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The 1999 Marvista Reserve exhibits a rich nose of tropical fruit and toasted oak. On the palate, the wine is light and lovely with hints of butter and oak that linger to the finish. Initially, we discovered hints of butterscotch and caramel tone which are pleasantly balanced with a lemon citrus finish. We recommend that you enjoy this light lovely wine over the next year.
The 1999 Marvista Reserve Chardonnay makes an excellent foil to full-flavored fish dishes. Chicken, pork and savory rice offerings also provide tasty pairings, especially if the true flavor of the natural ingredients haven't been obscured by heavy sauces. The Marvista Reserve also makes for a delightful aperitif, as there is more than oak to this Chardonnay.
Nestled at he feet of the towering Andes at the eastern edge of the Aconcagua Valley, Santa Marvista is one of the new shining stars on the Vina San Esteban crown. Under the very able direction of winemaker Maria Isabel Gonzales, the estates of Vina San Esteban collectively form one of the largest producers of high quality Chilean wine. Located in the town of Los Andes in the mountains north of Santiago, the estates of Vina San Esteban extend along the Aconcagua River and spread over the foothills of the Andes. Here the soil, climate and availability of water make this one of Chile's most important premium winemaking regions. At Marvista the grapes are harvested only in the early morning, when the air is cool. This is to prevent spontaneous fermentation and the fateful loss of natural acidity that occurs in harvested fruit when temperatures soar. From the vineyard, the grapes are rushed to the nearby winery where they are de-stalked and soft pressed. In the case of the Marvista Reserve Chardonnay, the free flowing juice, or must, is then fermented at controlled temperatures in modern, stainless steel tanks. After fermentation, the Chardonnay is allowed to rest for an additional six months in tank before a three month hiatus in oak barrels. On account of the expense, the use of oak barrels for Chardonnay is a relatively new phenomena in Chile. Due to the undeniable quality of the estate's wine and the world wide demand for premium Chardonnay, Santa Marvista is one of the fastest growing wines in the burgeoning export market.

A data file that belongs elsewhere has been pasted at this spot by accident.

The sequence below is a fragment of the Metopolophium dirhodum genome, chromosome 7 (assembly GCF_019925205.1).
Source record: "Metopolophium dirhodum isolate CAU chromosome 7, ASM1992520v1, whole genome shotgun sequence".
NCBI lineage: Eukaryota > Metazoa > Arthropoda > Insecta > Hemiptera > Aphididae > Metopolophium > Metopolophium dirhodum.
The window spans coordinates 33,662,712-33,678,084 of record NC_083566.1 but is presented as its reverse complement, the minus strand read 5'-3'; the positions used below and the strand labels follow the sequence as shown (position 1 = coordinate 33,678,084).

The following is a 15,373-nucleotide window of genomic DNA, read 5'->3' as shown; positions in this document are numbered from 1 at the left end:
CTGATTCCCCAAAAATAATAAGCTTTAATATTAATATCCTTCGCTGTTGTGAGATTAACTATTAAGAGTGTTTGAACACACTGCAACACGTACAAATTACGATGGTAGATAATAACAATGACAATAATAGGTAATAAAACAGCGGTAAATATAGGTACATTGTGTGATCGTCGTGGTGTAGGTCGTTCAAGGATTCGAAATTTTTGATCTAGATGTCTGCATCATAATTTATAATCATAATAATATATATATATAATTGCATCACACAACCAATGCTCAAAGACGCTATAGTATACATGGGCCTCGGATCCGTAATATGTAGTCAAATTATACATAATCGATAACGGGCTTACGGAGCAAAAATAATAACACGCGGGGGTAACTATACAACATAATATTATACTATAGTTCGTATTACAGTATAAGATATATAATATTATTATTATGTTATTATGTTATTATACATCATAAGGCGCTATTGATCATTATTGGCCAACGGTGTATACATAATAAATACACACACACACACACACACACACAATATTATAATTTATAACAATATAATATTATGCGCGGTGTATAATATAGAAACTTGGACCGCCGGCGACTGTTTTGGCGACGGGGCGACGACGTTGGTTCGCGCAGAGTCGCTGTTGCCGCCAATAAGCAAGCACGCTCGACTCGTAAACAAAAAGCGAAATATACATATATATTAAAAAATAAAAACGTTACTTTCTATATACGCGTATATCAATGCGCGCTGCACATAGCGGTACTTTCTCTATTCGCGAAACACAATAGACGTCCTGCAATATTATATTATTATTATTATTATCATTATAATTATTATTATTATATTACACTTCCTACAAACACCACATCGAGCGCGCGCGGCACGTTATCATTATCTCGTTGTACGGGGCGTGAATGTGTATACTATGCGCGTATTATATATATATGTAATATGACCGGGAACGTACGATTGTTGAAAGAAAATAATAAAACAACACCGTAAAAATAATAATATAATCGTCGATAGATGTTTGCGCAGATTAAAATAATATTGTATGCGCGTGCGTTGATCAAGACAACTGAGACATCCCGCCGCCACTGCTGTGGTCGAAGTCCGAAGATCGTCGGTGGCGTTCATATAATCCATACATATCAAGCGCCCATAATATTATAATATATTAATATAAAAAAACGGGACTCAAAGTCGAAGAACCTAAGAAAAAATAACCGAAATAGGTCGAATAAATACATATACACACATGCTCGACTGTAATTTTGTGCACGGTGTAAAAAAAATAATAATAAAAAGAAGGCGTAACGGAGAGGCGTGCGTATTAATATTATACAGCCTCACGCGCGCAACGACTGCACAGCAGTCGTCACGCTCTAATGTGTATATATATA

Chile: A Long and Illustrious Fare for the Vine Chile has had a long and illustrious love for the vine. Vines were first brought to this country in the 1530's by missionaries who followed the Conquistadores. Early records indicate that even the quality of the fruit produced from the very first transplanted Spanish vines was excellent, yielding grapes that "were small and red and extremely tasty." Not surprisingly, most of the early cuttings were of Spanish origin. The wines that followed were modeled on traditional white and red Spanish types, or were used as altar wines. This all changed in 1851, when the "Father of Chilean viticulture", Silvestre Ochagavia began importing French vines and French viticultural experts to plant Cabernet Sauvignon, Merlot, Sauvignon Blanc and other traditional Bordeaux varietals in the central valleys of Chile. As Ochagavia's vision turned into unqualified success, the Chilean government joined the bandwagon and had more French vines imported, and the modern wine industry was launched in Chile. Today the vast majority of Chilean viticulture, and certainly the very best, still takes place in the central valleys of Chile between the Aconcagua and Maule Rivers. This 180 mile swath of rivers, valleys and tall peaks conveniently lie no more than eighty or ninety miles north or south of Chile's capital, Santiago. Nearly all of this prime viticultural land is devoted to the production of premium, Bordeaux style wines, red and white, and more recently to Chardonnay. Chile is the only major wine producing nation to totally escape the devastation of phylloxera, the deadly vine louse that destroyed the vineyards of Europe in the 19th century and continues to wreak havoc in California even today. It is thought that the Andes, which lie between Chile and Argentina have prevented the deadly pest from entering Chile from that side; that the barren Atacama Desert has obstructed its entry from the north; and that the prevailing westerlies from the Pacific all but guarantee that it cannot enter from the sea . So far, Chile has also escaped the scourge of mildew that affects many other wine producing regions around the world. Given the extremely favorable natural conditions that exist in Chile for the production of wine and the recent influx of capital and international investment on the part of European and American wine interests, Chile may soon be the world's best source of quality wine at affordable prices. Given a continuing stable political situation, the sky is the limit for this beautiful land.
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